Half-True
Kanavas
"Less than 1 percent of all the education dollars that we spend are spent on private (school) voucher programs."

Ted Kanavas on Friday, June 12th, 2015 in a political talk show

Ted Kanavas says spending on private school vouchers makes up tiny piece of all education spending

Amid the debate over whether to spend state money to expand the private school voucher program, a former state senator is arguing there is not all that much spent on the program.

Republican Ted Kanavas made the comments during a face off with Democrat Chuck Chvala, another former state senator, in the June 12, 2015 episode of the WisPolitics online show, The Insider.  

"Chuck, this is going to be a great document at the end of the day," Kanavas said of the budget, which is stalled in the Legislature.  

"They're destroying public education," Chvala said of Republicans. "You know, this is a fun segment, but you know, I can't tell you how much it hurts and how sad it is to see them destroy K-12 education."

"Wrong, wrong, and wrong," Kanavas said.  

One of his rebuttal points:  

"Less than 1 percent of all the education dollars that we spend are spent on private voucher programs."

For all the debate about the voucher program, could funding for it really make up such a small portion of spending?  

Background

Education is the largest line in the state's budget with $5.2 billion allocated in 2014-’15.   

Wisconsin schools have three basic sources of revenue -- state aid, property taxes and federal funding. The proportion each source of aid makes up varies between school districts.

A report from the Wisconsin Association of Schools Boards shows state aid and property taxes each providing about 40 to 45 percent of overall education funding in the state. Federal funding typically makes up 6 to 7 percent. Other sources of funding like ticket sales from sporting events and building rentals comprise the last small portion.

The state’s school voucher program allows parents to take the government funds that would be used to educate their child to private school of their choice, including religious schools.  

We've rated claims about spending on the program before. Opposing claims about per-pupil spending at public and voucher schools made by Gov. Scott Walker and state Rep. Sondy Pope in 2013 were both rated Half True because of the methods used for the comparisons.  

So how much is really spent on voucher schools?  

The numbers  

When we reached out to Kanavas to provide support for his claim, he didn’t respond.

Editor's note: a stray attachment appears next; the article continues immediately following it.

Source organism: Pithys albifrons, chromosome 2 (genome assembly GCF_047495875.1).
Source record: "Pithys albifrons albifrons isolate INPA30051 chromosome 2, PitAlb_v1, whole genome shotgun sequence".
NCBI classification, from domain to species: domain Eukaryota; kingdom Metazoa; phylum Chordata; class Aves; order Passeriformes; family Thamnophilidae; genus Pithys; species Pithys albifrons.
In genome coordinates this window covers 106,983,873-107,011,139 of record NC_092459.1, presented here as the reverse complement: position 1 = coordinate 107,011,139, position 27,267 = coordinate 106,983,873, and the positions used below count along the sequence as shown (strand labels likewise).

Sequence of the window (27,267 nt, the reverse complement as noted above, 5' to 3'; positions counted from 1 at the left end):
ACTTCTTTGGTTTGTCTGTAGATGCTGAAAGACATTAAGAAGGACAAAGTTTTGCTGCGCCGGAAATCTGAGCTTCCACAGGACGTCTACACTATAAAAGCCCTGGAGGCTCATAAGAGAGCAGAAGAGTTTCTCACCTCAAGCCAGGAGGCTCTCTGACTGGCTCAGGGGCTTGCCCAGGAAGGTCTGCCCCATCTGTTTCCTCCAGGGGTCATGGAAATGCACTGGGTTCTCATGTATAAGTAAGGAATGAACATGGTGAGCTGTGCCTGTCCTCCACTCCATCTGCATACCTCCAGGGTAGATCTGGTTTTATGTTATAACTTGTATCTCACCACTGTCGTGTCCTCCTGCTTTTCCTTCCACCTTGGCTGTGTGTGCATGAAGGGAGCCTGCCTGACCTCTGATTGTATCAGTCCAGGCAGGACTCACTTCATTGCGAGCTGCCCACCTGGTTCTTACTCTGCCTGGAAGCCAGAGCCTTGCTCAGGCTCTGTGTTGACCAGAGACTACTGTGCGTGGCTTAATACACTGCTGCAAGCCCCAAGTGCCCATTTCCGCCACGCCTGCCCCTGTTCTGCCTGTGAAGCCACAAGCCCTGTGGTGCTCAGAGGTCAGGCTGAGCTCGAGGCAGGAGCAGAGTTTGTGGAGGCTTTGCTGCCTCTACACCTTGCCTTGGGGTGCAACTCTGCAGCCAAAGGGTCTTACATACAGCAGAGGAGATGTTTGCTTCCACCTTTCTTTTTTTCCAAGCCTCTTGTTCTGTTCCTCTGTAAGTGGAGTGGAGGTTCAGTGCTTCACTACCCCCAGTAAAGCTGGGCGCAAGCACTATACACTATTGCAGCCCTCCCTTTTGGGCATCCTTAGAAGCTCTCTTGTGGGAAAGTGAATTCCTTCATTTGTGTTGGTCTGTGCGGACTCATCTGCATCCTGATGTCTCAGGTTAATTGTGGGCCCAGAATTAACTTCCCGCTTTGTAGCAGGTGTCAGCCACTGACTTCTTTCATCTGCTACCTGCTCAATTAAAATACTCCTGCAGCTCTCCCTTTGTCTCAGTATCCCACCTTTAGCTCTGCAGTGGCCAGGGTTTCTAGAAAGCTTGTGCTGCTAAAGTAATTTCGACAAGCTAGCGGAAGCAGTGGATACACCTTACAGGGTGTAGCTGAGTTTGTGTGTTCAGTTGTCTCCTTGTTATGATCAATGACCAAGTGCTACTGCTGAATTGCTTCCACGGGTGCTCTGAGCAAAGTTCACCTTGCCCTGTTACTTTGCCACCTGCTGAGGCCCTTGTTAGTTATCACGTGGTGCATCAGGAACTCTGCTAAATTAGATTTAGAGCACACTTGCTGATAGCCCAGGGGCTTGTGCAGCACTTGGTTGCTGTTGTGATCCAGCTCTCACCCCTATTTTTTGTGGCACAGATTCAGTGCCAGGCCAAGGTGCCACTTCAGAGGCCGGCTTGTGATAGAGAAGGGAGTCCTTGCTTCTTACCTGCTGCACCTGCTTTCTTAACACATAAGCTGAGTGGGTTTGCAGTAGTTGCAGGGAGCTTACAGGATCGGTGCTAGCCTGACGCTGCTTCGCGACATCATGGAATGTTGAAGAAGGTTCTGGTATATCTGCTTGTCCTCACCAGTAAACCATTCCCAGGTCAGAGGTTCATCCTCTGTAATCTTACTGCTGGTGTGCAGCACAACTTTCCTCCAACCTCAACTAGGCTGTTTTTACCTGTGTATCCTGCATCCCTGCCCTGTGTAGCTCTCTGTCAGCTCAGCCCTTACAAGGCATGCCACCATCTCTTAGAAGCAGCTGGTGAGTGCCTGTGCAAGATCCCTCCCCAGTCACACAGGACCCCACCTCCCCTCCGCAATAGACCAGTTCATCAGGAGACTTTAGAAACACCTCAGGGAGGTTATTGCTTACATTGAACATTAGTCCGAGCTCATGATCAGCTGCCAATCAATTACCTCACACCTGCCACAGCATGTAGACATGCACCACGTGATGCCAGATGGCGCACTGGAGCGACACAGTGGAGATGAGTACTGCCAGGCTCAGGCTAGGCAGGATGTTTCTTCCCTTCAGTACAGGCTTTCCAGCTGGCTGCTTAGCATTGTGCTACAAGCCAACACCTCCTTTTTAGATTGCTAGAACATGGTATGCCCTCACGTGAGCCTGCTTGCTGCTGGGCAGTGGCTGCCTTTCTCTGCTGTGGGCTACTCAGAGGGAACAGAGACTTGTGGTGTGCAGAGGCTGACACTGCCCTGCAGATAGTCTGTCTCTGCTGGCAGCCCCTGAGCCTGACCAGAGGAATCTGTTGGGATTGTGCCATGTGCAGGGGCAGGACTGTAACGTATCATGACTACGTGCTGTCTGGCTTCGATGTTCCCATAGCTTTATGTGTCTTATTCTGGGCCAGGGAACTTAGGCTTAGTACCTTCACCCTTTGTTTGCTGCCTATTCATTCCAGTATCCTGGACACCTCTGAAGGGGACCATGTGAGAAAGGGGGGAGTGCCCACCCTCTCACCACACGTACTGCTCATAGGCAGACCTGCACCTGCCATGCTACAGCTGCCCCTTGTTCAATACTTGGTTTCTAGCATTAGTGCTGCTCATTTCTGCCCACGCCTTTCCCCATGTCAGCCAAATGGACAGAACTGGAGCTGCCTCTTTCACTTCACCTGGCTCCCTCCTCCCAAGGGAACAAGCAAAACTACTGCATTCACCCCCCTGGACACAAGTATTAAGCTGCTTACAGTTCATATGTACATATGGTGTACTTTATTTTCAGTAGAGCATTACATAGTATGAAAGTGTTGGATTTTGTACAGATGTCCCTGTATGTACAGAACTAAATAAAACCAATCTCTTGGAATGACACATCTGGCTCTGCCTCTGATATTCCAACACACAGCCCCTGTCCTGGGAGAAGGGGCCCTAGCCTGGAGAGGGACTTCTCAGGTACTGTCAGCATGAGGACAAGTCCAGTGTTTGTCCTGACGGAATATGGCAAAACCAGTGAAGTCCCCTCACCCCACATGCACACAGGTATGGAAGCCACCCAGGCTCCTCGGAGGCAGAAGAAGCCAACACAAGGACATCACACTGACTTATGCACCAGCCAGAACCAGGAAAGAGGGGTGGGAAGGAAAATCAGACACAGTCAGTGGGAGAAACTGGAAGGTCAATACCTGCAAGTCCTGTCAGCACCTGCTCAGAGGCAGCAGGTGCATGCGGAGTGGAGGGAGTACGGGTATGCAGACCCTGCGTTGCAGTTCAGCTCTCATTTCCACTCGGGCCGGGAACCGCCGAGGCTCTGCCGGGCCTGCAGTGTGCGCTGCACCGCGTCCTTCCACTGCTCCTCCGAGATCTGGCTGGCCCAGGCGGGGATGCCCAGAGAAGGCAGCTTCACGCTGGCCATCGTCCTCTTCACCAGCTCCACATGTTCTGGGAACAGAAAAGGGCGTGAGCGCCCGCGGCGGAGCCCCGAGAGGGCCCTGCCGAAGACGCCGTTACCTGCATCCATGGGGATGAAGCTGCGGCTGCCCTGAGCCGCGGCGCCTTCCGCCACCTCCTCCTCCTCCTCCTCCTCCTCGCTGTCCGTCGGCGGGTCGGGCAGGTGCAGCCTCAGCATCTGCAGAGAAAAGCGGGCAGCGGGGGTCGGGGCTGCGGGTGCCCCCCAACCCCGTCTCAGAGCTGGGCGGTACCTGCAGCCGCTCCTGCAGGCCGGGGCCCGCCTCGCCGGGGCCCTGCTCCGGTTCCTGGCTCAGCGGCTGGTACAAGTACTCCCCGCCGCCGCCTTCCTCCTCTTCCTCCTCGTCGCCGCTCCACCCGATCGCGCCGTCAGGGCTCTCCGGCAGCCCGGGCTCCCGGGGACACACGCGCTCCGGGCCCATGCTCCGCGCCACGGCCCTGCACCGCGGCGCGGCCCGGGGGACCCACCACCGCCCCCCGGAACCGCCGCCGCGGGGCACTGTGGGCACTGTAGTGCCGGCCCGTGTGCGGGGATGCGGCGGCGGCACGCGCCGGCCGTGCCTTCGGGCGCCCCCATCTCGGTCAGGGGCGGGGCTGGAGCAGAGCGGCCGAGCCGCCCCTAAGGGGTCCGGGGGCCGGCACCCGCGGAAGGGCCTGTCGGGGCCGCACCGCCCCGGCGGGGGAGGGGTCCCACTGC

But a report from the Legislative Fiscal Bureau, the state’s nonpartisan scorekeeper, breaks down money allocated in the state budget in recent years. Here's a look at how much the state spent on voucher programs:  

Fiscal year

Choice school funding (in millions)

2011-12

$145.8

2012-13

$157.8

2013-14

$171.9

2014-15

$213

 

Kanavas was fairly general in his statement saying, "education dollars that we spend." But he spoke in the context of the Wisconsin budget, so let’s start there.

By that measure, voucher spending makes up 3 to 4 percent in the last four fiscal years, not close to the "less than one percent" asserted by Kanavas.  

What if we add in the local money that goes to schools through property taxes? After all, in recent years, the state has restricted property tax increases, so the two areas are connected.

Fiscal year

Percentage spent on voucher programs

2011-12

1.5%

2012-13

1.6%

2013-14

1.8%

2014-15

2.1%

 

The percentage went down, but not enough to fall below 1 percent.

Even if one were to take the most charitable approach to analyzing Kanavas’ claim -- by including money for the University of Wisconsin System, which could be lumped in as "education dollars that we spend" -- spending on voucher schools stays above 1 percent.

But the essence of his argument holds up -- the state still targets the vast, vast majority of its education spending to public schools.

Our rating

Kanavas said, "less than 1 percent of all the education dollars that we spend are spent on private voucher programs."  

While spending on voucher programs comprises a small fraction of the state education budget, it stays above the 1 percent mark.  

We rate the claim Half True.

Editor’s note: After this item was posted, School Choice Wisconsin President Jim Bender called our attention to two Legislative Fiscal Bureau memos. One sent to Assembly Minority Leader  Peter Barca, D-Kenosha, estimates $600 to $800 million would go toward the school voucher program over the next 10 years. Another memo, sent to Assembly Speaker Robin Vos, R-Rochester, says that during the next decade, public schools would receive more than $94 billion of state and local funds. In this scenario, less than 1 percent would be spent on school voucher programs.

But in his statement, Kanavas spoke in the present tense, and made no mention of spending over a future decade. What’s more, none of those budgets have been approved and other factors could increase or reduce the figure. Our rating remains Half True.